This time I got round to asking a few more indepth questions (ahum), like how Amazon teamed up with Joshua Culdesac from Virtuool, a freelance French builder.
Jeffronius Batra: "VeeJay, this is a great story. I bought a little plot of land in Athabasca. Shortly after I started building, this wolf started to hang out nearby. We started chatting and he showed me some of what he was building. I was very impressed with his skills and we became good friends. I shared with him my vision for what we could build here, and it turned out that he was in the process of making a career change to become a full-time SL builder. He's based in Bordeaux, France and has a background in building 3D objects as a hobby, by the way. When I had approval to start building, I wrote a spec and asked him to submit a proposal, and the result is what you see here. He did an amazing job of taking my ideas and turning them into something even better than the vague pictures in my head. We never once talked on the phone during the build phase. I didn't even meet him in person until last month. All in all the process worked out very well and I am quite happy with the results. I wanted to make this place look like it had been buried for hundreds of years and then rediscovered."

This story is off course one hell of an example how inworld collaboration can work out. From idea to end product without ever meeting once
We toured the sim then and saw a very imaginative auditorium, probably one of the most original ones I've seen so far and we toured the Amazon again in the boats I blogged on in my previews posting on Amazon. This time, even the boats caused havoc as one actualla sank!

Virtually Shipwrecked !!!

Actually, we were all kinda amazed that it could happen, even Jeff who certainly knew of no premeditated scripted intend to sink us. Anyway, our clothes dries quickly and we moved on.
The sim is filled to the brim with places to stimulate the 240,000 people Amazon Webservice development community using their S3 (Amazon's storage service) and EC2 (their compute cloud) in various ways related to SL. Linden Labs is also using the S3 as building block for their client. This morning saw their first tech meeting with about 20 developers present.
Finally it seems like Amazon turns out to be one of the places to watch when it comes to rallying the community, potentially more so than IBM or Intel for that matter.

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Inworld Companies 1: The Avastar

In the past weeks we've seen a number of Real Life media companies trying to establish a foothold in the virtual world of Second Life (Channel 4 and Skynews). Now it is time to take a closer look at a new media corp that has immersed from within Second Life: The Avastar.

Lately the Avastar is gaining popularity over older Metaverse newspapers, such as the Second Life Herald or the Metaverse Messenger largely due to it's gossipy, colorful appearance. The sim is no different, it's slick, futuristic and right on the spot.

The sim is build up by several hovering globes, possibly representing the different virtual worlds notion. The design is low on textures, but with a lot more subtility than the German Designs I've blogged. Here it's functional, adding to the overal futuristic impression. Several press rooms, info rooms are set up along the outer rim.

Last but not least on the main Globe, at its core there is a conference room and at the summit a very nice bar to end a night of heavy talking with a good virtual cocktail.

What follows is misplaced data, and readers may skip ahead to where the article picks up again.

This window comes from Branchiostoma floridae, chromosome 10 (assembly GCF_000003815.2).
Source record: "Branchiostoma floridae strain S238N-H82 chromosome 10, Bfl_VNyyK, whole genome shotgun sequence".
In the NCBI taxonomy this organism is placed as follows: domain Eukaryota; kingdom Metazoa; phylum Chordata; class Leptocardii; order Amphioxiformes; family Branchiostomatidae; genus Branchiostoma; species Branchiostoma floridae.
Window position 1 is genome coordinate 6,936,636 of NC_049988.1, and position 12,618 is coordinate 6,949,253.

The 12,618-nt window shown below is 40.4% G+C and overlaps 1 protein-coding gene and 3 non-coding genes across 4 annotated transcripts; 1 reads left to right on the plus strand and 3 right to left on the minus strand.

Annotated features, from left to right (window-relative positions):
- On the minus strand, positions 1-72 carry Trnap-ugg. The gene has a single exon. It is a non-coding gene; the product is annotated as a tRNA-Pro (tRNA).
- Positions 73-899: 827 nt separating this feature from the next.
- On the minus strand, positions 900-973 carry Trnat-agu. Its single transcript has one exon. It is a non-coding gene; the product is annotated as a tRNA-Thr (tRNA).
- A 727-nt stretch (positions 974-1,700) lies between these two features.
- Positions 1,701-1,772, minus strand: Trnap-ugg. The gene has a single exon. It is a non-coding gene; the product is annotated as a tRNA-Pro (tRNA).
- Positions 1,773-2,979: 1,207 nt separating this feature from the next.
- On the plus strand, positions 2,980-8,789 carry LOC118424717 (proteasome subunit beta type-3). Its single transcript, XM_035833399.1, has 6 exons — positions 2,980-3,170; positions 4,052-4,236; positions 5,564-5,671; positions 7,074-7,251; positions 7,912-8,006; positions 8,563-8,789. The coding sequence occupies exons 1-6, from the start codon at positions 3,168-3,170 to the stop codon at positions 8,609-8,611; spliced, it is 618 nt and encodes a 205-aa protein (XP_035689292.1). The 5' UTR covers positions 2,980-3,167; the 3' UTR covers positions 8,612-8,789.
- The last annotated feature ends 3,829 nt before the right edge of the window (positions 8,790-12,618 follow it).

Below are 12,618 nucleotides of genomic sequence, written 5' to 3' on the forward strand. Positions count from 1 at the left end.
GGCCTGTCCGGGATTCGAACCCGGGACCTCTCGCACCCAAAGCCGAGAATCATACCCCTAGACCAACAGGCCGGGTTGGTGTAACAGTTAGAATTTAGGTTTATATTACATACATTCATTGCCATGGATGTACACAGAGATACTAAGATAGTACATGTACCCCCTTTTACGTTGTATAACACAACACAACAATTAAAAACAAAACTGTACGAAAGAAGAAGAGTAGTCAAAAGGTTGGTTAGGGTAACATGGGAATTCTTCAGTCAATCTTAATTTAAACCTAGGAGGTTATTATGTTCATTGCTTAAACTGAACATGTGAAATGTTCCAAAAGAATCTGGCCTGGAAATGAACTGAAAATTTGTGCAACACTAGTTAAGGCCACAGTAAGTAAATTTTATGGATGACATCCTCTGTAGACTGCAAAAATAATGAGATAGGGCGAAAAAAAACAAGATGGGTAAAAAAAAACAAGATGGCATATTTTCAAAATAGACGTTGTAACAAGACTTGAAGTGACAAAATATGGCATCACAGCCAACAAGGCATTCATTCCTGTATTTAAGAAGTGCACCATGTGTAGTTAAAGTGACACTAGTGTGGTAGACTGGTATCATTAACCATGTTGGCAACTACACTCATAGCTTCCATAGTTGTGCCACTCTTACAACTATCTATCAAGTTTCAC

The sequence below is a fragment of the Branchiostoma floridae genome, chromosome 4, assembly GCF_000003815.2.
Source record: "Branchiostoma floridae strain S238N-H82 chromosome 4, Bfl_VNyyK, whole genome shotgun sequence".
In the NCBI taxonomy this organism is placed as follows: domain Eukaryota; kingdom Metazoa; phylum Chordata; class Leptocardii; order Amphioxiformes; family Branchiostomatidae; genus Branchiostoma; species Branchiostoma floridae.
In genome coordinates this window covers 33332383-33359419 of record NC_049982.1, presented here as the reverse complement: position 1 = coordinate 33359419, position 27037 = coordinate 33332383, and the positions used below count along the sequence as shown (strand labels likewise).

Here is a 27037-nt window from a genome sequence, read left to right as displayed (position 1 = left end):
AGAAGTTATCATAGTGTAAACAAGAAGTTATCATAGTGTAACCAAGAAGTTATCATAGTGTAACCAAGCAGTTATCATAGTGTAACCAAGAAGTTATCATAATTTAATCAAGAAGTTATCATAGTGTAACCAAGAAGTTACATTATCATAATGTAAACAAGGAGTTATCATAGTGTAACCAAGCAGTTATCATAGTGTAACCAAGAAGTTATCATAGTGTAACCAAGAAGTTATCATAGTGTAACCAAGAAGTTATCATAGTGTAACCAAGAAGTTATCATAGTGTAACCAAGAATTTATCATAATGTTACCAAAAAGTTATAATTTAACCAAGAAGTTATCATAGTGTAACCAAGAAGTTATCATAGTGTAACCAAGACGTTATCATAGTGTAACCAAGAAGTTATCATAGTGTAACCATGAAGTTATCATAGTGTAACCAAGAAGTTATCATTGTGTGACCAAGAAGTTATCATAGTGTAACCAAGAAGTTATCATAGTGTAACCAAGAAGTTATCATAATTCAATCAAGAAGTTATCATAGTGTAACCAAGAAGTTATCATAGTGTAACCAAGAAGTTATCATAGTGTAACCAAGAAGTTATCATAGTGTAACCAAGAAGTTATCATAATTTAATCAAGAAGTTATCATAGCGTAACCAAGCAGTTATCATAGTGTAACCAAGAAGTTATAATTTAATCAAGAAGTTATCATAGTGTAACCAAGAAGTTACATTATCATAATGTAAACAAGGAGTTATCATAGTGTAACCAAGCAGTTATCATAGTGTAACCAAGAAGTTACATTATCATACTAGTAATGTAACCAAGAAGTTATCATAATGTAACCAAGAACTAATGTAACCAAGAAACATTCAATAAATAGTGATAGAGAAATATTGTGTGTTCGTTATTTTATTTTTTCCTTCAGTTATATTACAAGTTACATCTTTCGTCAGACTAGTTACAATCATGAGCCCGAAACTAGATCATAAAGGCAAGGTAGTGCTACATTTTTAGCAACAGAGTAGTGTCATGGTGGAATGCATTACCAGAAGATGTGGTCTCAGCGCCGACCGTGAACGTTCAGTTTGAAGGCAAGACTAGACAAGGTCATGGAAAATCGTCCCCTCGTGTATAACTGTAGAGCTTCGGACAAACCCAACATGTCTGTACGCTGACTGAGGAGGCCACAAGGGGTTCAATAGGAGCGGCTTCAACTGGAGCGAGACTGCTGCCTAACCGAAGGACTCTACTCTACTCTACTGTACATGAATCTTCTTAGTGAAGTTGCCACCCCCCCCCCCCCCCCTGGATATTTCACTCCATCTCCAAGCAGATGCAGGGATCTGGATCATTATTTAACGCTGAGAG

Finally, the other two globes host a luxury pool for exlusive parties and a talkshow set up.

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Sunday, May 27, 2007

Real Life Cities 5: Salzburg

Upon entering the virtual representation of Salzburg I ended at the side of the sim, showing a row of houses build next to a little stream. I intended to fly to one of the landmarks to start shooting snapshops and start bloggin, but this is as good a point as any to start.

The city of Salzburg is one of Austria's best known towns, and
"... is on the banks of the Salzach river, at the northern boundary of the Alps. The mountains to Salzburg's south contrast with the rolling plains to the north. The closest alpine peak – the 1972 m Untersberg – is only a few kilometers from the city center. The Altstadt, or "old town", is dominated by its baroque towers and churches and the massive Festung Hohensalzburg"

Well, the Wikipedia entry is in line with the sim's build. The little stream I started near is the Salzach and the castle Hohen Salzburg is dominating the far end. On the other end of the sim, across the town, snowcovered mountains rise, hosting one of Austria's most touristic attractions: Skiing and Snowboarding ramps.

One of the good things of this sim is the festivity calendar, giving a good overview of ongoing and special events. The town is primarily dominated by the Salzburg Cathedral
"The Salzburg Cathedral (German: Salzburger Dom) is a 17th century baroque cathedral in the city of Salzburg, dedicated to Saint Rupert of Salzburg. It is the site of Mozart's baptism."

Throughout the sim statues can be found, and though they are part of Salzburgs RL view, these could have been left out. Like most trees and other statues in Second Life it's made of two texturized prims with a lot of tranparancy, but it is hard to get a good view of this. A suggestion would be to try and replace them with sculpted prims, a feature added in last weeks release.

Finally, as with most real life cities in Second Life, there's a lot of shopping to be done. Aside from the cathedral, the rest of the old town is set up as shopping center.